If you want iron to achieve a certain look, and higher clay content for temps ^12: perhaps look at adding high iron clay.s: kill two birds with one stone. John pointed out the need for silica: ball clay/s are higher in silica, some have very high iron: and tend to be more refractory. Might be easier to formulate using a single high iron clay to accomplish several goals.

 

Nerd

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Marcia Selsor    1,301

Marcia,

 

Someone else beat me to fixing the "shinos" typo.

 

Thanks for the kind words in the post there. :)  

 

I personally like to make the clear distinction between "American Shino" and "Japanese Shino".  The "look" of what most Americans (and many westerners) think of as "Shino" is quite different from the Japanese antecedent.  In workshops and class I've often pulled out a real Japanese Shino piece... and people have not recognized it as Shino.  American Shinos are certainly gorgeous... but they are VERY different from old Japanese and most contemporary Japanese Shinos..

 

If you want a more Japanese type look .... stay away from iron, keep the clay content VERY low, and use mainly feldspars and feldspathic type rocks like Nepheline Syenite.. No spodumene (or any lithium bearing material).  Little to no soda ash. 

 

The recipes I have been given by a few Japanese Shino ware potters are basically this:

 

THE specific feldspathic rock    between 90 and 95%

A Japanese kaolin        between 5 and 10%

 

That is it.

 

For a suspender and binder they use seaweed that has been boiled in water until it basically dissolves.  This adds TRACE of salt (from the seaweed) to the water (additional source of Na+ ions), and helps keep the glaze, which is basically one milled rock, on the pieces.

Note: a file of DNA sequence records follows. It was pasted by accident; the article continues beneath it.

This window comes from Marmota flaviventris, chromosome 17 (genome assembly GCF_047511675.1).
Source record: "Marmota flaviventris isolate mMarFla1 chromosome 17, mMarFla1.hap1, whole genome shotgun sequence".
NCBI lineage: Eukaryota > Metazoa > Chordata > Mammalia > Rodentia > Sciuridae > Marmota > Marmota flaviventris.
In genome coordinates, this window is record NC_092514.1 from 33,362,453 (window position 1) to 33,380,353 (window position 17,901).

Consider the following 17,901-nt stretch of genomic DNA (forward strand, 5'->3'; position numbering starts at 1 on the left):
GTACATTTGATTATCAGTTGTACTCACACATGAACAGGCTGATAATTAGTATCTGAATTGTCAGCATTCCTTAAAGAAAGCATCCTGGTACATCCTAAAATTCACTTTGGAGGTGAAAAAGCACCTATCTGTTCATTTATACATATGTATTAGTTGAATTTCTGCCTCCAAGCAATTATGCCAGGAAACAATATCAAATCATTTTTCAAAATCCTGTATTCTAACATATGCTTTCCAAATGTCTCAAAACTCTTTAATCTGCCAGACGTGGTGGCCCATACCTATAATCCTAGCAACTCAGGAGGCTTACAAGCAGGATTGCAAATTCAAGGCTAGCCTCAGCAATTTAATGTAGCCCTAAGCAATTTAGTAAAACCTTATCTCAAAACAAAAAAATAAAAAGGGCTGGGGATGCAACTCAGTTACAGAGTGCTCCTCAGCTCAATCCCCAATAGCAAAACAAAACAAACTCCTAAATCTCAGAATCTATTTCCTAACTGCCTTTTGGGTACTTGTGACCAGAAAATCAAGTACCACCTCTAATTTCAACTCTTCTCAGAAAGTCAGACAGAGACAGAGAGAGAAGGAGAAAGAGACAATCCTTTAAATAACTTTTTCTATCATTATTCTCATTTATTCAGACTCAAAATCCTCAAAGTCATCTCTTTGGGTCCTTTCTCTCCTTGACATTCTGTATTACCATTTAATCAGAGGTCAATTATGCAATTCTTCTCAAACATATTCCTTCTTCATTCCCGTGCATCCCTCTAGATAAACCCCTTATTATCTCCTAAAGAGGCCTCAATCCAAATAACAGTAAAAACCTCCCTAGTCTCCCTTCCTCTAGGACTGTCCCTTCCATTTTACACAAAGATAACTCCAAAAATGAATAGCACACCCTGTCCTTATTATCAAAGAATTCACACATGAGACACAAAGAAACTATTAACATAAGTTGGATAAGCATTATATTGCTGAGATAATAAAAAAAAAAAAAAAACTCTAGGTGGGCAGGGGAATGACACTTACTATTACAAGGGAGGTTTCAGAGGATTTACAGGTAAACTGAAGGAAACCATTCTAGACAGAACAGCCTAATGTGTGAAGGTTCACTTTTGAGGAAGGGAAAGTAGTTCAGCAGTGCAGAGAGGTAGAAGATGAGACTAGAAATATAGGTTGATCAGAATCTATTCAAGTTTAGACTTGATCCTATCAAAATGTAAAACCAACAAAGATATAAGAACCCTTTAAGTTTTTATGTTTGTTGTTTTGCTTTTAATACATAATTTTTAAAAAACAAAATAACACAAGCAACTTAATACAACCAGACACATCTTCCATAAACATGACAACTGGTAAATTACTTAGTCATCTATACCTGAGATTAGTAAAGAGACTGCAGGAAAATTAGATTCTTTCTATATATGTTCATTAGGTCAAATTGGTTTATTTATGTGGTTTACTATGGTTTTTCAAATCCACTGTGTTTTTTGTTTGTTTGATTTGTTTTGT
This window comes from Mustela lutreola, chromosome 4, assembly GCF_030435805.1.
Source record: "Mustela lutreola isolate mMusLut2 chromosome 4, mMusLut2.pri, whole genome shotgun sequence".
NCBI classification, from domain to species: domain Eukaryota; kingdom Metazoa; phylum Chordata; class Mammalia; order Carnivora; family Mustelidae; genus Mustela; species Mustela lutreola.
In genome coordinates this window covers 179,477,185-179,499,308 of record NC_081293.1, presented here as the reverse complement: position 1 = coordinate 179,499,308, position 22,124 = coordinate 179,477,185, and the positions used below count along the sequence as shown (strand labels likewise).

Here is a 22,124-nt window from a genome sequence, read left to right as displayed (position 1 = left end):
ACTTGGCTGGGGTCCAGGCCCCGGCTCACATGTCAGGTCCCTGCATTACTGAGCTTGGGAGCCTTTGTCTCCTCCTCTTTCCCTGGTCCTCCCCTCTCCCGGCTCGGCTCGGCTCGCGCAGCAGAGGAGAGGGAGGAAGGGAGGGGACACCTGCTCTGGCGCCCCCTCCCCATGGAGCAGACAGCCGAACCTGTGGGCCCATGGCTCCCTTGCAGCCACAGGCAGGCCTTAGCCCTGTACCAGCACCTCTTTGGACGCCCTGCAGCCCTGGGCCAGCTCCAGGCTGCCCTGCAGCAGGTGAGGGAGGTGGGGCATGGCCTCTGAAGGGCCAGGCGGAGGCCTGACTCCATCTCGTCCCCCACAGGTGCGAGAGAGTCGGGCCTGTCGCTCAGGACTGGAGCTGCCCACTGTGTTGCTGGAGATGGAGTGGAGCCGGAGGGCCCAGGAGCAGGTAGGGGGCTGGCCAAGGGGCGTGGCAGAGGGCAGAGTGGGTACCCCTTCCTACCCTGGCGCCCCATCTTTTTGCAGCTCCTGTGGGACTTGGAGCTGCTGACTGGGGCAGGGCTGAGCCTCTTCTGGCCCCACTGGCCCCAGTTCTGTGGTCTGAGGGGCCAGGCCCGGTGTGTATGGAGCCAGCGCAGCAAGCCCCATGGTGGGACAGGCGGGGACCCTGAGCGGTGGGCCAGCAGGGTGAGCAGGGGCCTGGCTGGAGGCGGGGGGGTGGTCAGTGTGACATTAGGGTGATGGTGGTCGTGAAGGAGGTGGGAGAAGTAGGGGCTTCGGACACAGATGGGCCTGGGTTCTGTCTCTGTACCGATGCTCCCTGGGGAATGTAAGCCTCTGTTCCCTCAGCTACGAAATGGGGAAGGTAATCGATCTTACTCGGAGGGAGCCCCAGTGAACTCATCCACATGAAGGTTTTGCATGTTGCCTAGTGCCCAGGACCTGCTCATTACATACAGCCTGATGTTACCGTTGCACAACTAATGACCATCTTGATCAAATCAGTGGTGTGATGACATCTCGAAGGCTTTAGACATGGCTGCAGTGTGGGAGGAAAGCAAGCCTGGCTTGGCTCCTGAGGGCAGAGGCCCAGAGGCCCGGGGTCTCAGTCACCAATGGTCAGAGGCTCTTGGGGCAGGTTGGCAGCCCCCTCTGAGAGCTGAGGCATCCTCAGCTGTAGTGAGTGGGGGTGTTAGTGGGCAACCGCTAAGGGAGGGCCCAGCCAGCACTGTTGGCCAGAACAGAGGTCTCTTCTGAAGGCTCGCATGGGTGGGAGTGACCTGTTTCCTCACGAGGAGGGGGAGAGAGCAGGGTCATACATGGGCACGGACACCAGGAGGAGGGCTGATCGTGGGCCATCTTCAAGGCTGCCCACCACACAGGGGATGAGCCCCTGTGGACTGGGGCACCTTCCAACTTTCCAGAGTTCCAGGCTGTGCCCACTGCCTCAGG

The rock is stamper milled.  This gives tiny rock "flakes" that tend to sinter at the edges long before real melting takes place.  This too helps keep the glaze on the piece in the firing.  Firings are LON G..... days long on the heating cycle.  Cooling is long also.  And the end point temperature is low compared to our fast up to cone approach.

 

For the Japanese look, the clay BODY is as important as the glaze recipe.  Make up a "bad" white stoneware.   One that does not vitrify at the cone you are firing.  Put in a bunch of fine silica sand and maybe also some molochite grog.  Pick large grained materials for the clays.   NO ball clay.  Tiny, tiny amount of iron.

 

For the wood firing you are doing, if you are looking for a more Japanese type look.... put them in the back of the kiln and well away from the sidestokes (if it is an anagama-type kiln).  In an open saggar even.

 

Have fun.

 

best,

 

......................john

Thanks John. It is a train kiln. I love your Shino crawl glazes. But I will stick with American Shino mostly. Thanks for the tips. I may try it. I wish I had brough seaweed to Montana. I may get down to the gulf before the firing. I have some fine silica sand and 50 mesh and molochite.

 

Marcia

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JBaymore    1,432

 

I wish I had brough seaweed to Montana. I may get down to the gulf before the firing.

 

Do you have a Japanese grocery store near you?  For a small amount of glaze..... maybe buy some Kombu (type of seaweed...........usually NOT washed of sea salt when packaged) and use that to make the binder syrup. Boil the living crap out of it until is turns to a mushy pulp and mix that up and use like a gum solution.

 

best,

 

..................john

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oldlady    1,323

marcia, there is an oriental SUPERMARKET about ten blocks away.  if you want some of what john is suggesting, i can mail it to you.  pm me.

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Marcia Selsor    1,301

plan on gathering Gulf coast shells that are thick and healthy for wood firing. Lars is happy to have them. Plus get a trash bag of my favorite seaweed when I fly down to Brownsville for a fast survey of what still needs to be moved, meet the realtor, and stage the house ( between NCECA March 20-27and the wood firing April 11-17)